The 315 5G IOT modem runs on the slower but more reliable type of 5G known as sub-6GHz
Thanks to a new wireless processor from Qualcomm that 5G modem may soon come to robots, tractors and self-checkout lanes, among other things. The chipmaker on Thursday, unveiled its first chip – the 315 5G IOT modem, which will link internet-connected devices to superfast 5G networks.
The processor will be aimed at industrial segments such as agriculture; automation and manufacturing; construction; energy; mining; public venues; and retail. to bring better connectivity and coverage to game attendees, a stadium owner could install the 315 5G IOT modem, while a tractor manufacturer could use it to enable more-precise data collection in fields, Qualcomm said.
For addressing the needs of industrial customers and letting the 315 5G IOT modem fit in the same size package as its earlier 4G processors, Qualcomm designed the processor to be low power that means the machines will run cooler in hot warehouses and smaller than its modems for consumer devices. That should let industrial companies, without having to completely redesign their machines, easily switch 4G chips for 5G IOT modem, speeding up how quickly they can deploy them.
“Power thermal efficiency and size are the key elements as to why we felt that there is a need in the market for this type of part”, Vieri Vanghi, vice president of product management at Qualcomm said in an interview ahead of the news. “Those are important characteristics of this chipset that make it suitable for IOT and that are meant to remove some of the friction points” that prevent Qualcomm’s mobile-focused processors from appealing to customers in the IOT sphere. IOT refers to the internet of things, or devices from refrigerators to cars to factory machines that can communicate via the internet.
Compared to today’s typical 4G cellular connection, the heavily 5G technology runs between 10 and 100 times faster and it is much more responsive than 4G and Wi-Fi. Letting a greater number of devices be connected at the same time. 5G provides more capacity on the network and is more reliable than other wireless connections. The initial hype around 5G has been all about mobile, but the technology has the ability to transform more than just phones. Qualcomm wants to be the company providing the 5G IOT modem to connect everything to 5G network.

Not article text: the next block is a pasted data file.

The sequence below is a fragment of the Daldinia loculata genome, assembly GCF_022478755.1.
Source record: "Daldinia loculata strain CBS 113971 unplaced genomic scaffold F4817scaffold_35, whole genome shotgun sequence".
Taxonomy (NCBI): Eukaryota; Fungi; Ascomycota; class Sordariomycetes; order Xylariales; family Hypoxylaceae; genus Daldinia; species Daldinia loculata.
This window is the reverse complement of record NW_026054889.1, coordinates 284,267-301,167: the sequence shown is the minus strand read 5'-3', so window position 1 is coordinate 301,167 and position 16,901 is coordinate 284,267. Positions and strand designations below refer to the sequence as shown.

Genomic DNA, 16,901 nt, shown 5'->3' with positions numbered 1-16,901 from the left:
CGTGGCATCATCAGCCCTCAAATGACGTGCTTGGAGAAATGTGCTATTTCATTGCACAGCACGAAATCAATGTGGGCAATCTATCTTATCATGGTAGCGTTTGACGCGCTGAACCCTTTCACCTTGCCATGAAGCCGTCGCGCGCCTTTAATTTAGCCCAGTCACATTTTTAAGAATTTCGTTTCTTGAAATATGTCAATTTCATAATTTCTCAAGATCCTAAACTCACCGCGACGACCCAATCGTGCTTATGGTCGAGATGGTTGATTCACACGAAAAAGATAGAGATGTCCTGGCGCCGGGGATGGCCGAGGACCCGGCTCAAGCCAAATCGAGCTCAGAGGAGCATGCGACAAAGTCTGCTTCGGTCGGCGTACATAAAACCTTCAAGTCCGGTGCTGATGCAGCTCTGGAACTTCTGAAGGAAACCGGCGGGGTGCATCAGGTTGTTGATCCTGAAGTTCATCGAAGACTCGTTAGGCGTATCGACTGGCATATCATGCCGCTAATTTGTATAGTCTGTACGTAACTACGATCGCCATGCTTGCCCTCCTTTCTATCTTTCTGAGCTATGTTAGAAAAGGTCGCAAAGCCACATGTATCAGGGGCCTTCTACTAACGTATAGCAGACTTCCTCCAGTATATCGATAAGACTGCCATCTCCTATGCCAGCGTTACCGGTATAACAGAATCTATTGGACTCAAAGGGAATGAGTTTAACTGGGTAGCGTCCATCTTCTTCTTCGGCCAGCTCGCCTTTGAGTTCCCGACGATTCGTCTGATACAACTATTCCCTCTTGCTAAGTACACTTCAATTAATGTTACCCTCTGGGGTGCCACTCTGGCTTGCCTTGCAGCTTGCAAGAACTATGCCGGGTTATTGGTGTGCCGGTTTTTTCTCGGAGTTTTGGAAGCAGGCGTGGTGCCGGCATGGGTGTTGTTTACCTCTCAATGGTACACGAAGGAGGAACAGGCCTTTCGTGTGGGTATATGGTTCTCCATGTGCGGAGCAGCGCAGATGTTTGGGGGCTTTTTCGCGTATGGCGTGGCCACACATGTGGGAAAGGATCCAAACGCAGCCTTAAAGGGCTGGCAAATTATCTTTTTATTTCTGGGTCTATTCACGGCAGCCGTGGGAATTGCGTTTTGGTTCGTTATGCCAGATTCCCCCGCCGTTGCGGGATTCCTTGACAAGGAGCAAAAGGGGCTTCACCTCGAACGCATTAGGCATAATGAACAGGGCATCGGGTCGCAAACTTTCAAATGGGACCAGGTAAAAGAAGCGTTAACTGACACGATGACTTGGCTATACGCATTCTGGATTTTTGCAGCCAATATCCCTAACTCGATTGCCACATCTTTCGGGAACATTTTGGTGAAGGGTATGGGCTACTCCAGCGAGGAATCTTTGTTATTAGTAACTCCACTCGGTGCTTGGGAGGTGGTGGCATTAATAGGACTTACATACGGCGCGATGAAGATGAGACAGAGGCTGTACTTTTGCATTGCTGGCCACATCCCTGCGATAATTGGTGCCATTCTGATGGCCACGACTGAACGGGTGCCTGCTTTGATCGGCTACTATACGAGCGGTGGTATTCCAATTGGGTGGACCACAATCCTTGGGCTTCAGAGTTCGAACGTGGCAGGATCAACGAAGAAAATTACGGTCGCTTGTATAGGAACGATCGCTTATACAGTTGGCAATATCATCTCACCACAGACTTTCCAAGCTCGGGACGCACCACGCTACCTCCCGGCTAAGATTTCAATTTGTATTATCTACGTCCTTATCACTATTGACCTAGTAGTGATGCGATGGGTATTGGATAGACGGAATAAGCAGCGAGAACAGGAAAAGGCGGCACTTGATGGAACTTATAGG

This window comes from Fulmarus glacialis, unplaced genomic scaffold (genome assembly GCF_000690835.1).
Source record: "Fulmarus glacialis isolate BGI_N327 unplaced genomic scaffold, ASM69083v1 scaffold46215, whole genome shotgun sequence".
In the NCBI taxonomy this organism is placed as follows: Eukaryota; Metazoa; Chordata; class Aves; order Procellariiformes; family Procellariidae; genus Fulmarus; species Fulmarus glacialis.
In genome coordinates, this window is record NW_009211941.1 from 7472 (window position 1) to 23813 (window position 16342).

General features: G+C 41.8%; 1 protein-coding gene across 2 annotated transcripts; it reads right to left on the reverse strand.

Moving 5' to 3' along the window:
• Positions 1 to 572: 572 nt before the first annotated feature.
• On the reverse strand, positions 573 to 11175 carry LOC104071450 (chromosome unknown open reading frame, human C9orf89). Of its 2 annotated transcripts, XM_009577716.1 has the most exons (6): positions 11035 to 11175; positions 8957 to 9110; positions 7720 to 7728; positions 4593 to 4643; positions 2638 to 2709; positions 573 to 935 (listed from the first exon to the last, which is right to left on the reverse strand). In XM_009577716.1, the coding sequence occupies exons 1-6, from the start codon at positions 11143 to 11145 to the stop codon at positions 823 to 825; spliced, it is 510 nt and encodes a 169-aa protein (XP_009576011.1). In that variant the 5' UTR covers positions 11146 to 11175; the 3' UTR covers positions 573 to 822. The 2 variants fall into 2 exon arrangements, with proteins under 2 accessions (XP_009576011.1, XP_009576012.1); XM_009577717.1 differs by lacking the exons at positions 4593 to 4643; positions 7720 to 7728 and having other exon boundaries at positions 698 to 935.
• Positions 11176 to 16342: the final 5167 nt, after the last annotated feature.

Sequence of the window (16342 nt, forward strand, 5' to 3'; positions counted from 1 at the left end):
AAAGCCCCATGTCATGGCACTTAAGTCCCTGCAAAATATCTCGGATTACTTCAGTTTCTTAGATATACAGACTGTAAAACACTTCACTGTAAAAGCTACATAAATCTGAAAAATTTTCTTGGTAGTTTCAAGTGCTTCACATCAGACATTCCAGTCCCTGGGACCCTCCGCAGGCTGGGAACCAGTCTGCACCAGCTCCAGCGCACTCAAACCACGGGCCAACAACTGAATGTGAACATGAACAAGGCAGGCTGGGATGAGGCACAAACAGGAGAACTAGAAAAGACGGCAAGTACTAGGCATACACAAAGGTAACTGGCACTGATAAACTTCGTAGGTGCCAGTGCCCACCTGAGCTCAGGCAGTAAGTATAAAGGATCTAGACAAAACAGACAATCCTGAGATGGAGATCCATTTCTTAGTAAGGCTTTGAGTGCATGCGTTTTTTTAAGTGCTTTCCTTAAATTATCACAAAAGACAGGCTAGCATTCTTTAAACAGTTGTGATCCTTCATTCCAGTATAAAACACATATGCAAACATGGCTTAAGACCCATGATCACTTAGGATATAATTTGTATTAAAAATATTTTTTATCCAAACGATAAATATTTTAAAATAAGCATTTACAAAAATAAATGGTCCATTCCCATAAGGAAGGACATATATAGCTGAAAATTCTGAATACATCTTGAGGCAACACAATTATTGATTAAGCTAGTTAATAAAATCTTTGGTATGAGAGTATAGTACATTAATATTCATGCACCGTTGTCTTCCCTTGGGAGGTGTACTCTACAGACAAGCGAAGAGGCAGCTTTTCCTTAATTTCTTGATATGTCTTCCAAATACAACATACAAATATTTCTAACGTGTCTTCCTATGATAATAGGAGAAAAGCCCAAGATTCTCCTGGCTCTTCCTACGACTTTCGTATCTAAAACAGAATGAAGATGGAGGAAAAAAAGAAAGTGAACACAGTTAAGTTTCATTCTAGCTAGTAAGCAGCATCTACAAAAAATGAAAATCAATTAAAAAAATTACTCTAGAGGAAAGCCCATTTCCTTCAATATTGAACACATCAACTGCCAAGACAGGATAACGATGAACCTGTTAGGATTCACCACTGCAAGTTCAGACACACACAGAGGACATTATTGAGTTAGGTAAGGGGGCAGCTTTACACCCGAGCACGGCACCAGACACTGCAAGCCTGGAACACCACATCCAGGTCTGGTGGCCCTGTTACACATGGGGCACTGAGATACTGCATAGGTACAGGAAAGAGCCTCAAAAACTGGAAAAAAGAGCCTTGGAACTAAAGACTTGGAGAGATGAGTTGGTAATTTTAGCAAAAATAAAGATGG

The 315 5G IOT modem runs on the slower but more reliable type of 5G known as sub-6GHz. For customers who are not ready to go all-in on 5G, one version of the chip also comes with 4G connectivity. It’s capable of downloading data at up to 1.54Gbps and uploading data at up to 330Mbps.
“Sub-6GHz is what the industry requires, for good reasons”, said Vanghi. “Most of the applications, even the ones that relate to robots and control, those are not high volume data. Those require low latency, but they certainly don’t require high data rates”.
In the US, right now most 5G networks are something called non-standalone. To make that initial handshake between a phone and network before passing the device along to a 5G connection, they need 4G as the anchor. Speeding up the connection and improving the power consumption, the next version of 5G networks, called standalone, lets a phone go straight to 5G.
The 315 5G IOT modem operates in standalone mode, which is only deployed by T-Mobile (formerly Sprint) in the US. The processor will arrive first in Europe and China because of its standalone capabilities and later expand to Japan. It’s unclear if customers in the US will use the technology, said Vanghi.
Qualcomm’s 315 5G IOT modem will ship this week to customers and will likely appear in devices later this year and early next year.